26
June
2018
|
16:11
Europe/London

Dr Nazmul Karim wins award to commercialise graphene e-textiles

Manchester researcher wins award to take graphene research out of the lab and into real world applications.

Dr Nazmul Karim, Knowledge Exchange Fellow at the National Graphene Institute, The University of Manchester has been awarded £35,000 from the Innovate UK Innovation to commercialisation university research (ICURe) fund to validate commercial potentialities of graphene textiles research.

The graphene-based technology developed at the University of Manchester lab is able to produce very high volumes of graphene textiles at high speed using existing textile process and machineries. Moreover the graphene textiles made using the technology are multifunctional. Therefore it has the potential to be used in various applications such as medical, sportswear, fitness, space suits, military and fashion garments.

The graphene-based e-textiles technology could be used to make the world’s first patient warming garment, which would be as flexible and comfortable as our daily clothing and revolutionise patient care in hospitals.

The technology uses a graphene sensor in a temperature management system to monitor patient’s temperature and raise the body temperature of the patient if necessary.

In 2016, 10 million medical operations took place in UK Hospitals (NHS statistics 2016/17). During these operations 60-85% of these cases resulted in hypothermia due to patients undergoing anaesthesia, which in turn increases the likelihood of wound infection by 19% and mortality rate by 31%.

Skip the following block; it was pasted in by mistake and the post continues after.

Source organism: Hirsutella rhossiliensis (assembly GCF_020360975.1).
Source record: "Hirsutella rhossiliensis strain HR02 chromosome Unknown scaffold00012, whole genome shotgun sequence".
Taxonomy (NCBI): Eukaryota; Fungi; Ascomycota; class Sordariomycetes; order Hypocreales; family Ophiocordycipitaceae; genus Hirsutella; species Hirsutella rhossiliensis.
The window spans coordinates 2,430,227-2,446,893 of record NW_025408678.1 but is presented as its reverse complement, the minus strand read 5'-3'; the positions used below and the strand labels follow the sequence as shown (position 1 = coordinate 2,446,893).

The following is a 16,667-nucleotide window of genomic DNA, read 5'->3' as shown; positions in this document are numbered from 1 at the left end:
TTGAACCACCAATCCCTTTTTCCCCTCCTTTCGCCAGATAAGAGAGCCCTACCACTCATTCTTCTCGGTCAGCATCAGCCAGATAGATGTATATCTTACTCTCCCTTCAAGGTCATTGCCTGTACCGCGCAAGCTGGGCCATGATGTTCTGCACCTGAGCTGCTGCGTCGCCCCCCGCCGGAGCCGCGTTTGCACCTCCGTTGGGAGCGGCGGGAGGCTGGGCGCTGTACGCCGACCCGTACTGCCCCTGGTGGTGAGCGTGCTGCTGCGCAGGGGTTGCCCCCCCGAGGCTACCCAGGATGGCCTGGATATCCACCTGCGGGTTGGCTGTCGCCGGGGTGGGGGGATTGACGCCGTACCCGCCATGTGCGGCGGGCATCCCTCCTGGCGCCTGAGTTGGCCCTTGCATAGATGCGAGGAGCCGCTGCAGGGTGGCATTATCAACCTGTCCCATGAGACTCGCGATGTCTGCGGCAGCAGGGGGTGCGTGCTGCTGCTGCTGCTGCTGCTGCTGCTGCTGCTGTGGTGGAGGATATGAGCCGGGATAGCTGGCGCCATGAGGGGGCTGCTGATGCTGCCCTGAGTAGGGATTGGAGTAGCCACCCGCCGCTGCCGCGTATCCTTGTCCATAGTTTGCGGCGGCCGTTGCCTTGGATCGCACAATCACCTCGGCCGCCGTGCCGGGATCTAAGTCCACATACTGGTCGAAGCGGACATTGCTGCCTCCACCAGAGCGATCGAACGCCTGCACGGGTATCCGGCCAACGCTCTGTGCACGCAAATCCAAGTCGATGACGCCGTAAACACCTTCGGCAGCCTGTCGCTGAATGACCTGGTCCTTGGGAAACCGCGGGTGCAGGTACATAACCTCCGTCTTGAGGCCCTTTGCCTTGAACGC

I am extremely delighted and consider myself very fortunate to be part of Innovate UK ICURe programme. It is a great opportunity to put full-time focused efforts on exploring the commercial potentialities of our graphene textiles research. I look forward to meeting industry experts around the world in next three months to validate the commercial importance of our research.
Dr Nazmul Karim

The National Institute of Health and Care Excellence (NICE) have recommended using patient management systems, however current technology has prevented these systems from being widely used due to their high set up costs, nor flexible or washable or environmentally friendly.

However, this new technology currently under developed aims to be simple, scalable and cost effective. It will also be durable, flexible and washable, allowing them to be used multiple times.

Graphene is the world’s first two-dimensional material, one million times thinner than a human hair, lightweight, flexible, transparent and more conductive than copper.

Dr Nazmul Karim said: “I am extremely delighted and consider myself very fortunate to be part of Innovate UK ICURe programme. It is a great opportunity to put full-time focused efforts on exploring the commercial potentialities of our graphene textiles research. I look forward to meeting industry experts around the world in next three months to validate the commercial importance of our research.”

James Baker, Graphene@Manchester CEO said: “Our vision at Graphene@Manchester is to build a thriving knowledge-based economy with the aim to take graphene out of the lab to real-world applications. Projects such as these are key in the development of graphene and 2D materials.”

Graphene@Manchester is an ongoing programme of activity to ensure that Manchester and the UK play a leading international role in developing graphene and 2D materials. The National Graphene Institute together with the Graphene Engineering Inovation Centre (due to open later this year) aims to create a critical mass of expertise made up of scientists, manufacturers, engineers, innovators, investors and industrialists to build a thriving knowledge-based economy.

ICURe is a programme of commercialisation support for teams of academic researchers wishing to explore the commercial potential of their research. It aims to improve commercial awareness amongst academic personnel, to develop and enhance the entrepreneurial skills of early career researchers, and to strengthen links between academic and industrial communities.